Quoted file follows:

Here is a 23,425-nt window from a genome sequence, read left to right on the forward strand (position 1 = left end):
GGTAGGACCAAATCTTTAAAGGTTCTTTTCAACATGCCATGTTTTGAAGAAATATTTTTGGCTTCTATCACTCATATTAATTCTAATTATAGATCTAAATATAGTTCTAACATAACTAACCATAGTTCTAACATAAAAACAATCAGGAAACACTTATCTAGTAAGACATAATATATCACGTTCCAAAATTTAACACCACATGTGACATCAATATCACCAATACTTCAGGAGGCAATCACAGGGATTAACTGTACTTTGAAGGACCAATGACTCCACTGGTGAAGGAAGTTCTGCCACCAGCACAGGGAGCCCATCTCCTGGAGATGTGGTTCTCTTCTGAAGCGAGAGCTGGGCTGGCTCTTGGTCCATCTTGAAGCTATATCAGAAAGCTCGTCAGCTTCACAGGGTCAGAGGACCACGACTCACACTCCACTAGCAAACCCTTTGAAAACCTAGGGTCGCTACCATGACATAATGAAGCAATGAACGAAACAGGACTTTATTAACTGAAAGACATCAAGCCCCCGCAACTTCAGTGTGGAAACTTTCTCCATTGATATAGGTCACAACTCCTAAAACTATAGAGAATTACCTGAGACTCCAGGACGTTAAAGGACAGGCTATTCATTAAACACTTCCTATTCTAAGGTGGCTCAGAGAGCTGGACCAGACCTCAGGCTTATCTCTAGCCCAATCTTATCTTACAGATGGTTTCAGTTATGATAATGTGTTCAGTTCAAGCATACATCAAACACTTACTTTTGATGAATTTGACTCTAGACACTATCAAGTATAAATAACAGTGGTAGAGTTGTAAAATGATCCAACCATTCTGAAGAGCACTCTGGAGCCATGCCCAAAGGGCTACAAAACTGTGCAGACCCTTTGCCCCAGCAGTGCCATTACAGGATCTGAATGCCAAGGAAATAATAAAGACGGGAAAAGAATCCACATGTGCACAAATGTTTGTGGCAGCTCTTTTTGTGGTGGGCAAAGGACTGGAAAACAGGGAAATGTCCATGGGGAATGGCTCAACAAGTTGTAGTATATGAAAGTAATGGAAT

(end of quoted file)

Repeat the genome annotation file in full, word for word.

Here is a 23,425-nt window from a genome sequence, read left to right on the forward strand (position 1 = left end):
GGTAGGACCAAATCTTTAAAGGTTCTTTTCAACATGCCATGTTTTGAAGAAATATTTTTGGCTTCTATCACTCATATTAATTCTAATTATAGATCTAAATATAGTTCTAACATAACTAACCATAGTTCTAACATAAAAACAATCAGGAAACACTTATCTAGTAAGACATAATATATCACGTTCCAAAATTTAACACCACATGTGACATCAATATCACCAATACTTCAGGAGGCAATCACAGGGATTAACTGTACTTTGAAGGACCAATGACTCCACTGGTGAAGGAAGTTCTGCCACCAGCACAGGGAGCCCATCTCCTGGAGATGTGGTTCTCTTCTGAAGCGAGAGCTGGGCTGGCTCTTGGTCCATCTTGAAGCTATATCAGAAAGCTCGTCAGCTTCACAGGGTCAGAGGACCACGACTCACACTCCACTAGCAAACCCTTTGAAAACCTAGGGTCGCTACCATGACATAATGAAGCAATGAACGAAACAGGACTTTATTAACTGAAAGACATCAAGCCCCCGCAACTTCAGTGTGGAAACTTTCTCCATTGATATAGGTCACAACTCCTAAAACTATAGAGAATTACCTGAGACTCCAGGACGTTAAAGGACAGGCTATTCATTAAACACTTCCTATTCTAAGGTGGCTCAGAGAGCTGGACCAGACCTCAGGCTTATCTCTAGCCCAATCTTATCTTACAGATGGTTTCAGTTATGATAATGTGTTCAGTTCAAGCATACATCAAACACTTACTTTTGATGAATTTGACTCTAGACACTATCAAGTATAAATAACAGTGGTAGAGTTGTAAAATGATCCAACCATTCTGAAGAGCACTCTGGAGCCATGCCCAAAGGGCTACAAAACTGTGCAGACCCTTTGCCCCAGCAGTGCCATTACAGGATCTGAATGCCAAGGAAATAATAAAGACGGGAAAAGAATCCACATGTGCACAAATGTTTGTGGCAGCTCTTTTTGTGGTGGGCAAAGGACTGGAAAACAGGGAAATGTCCATGGGGAATGGCTCAACAAGTTGTAGTATATGAAAGTAATGGAAT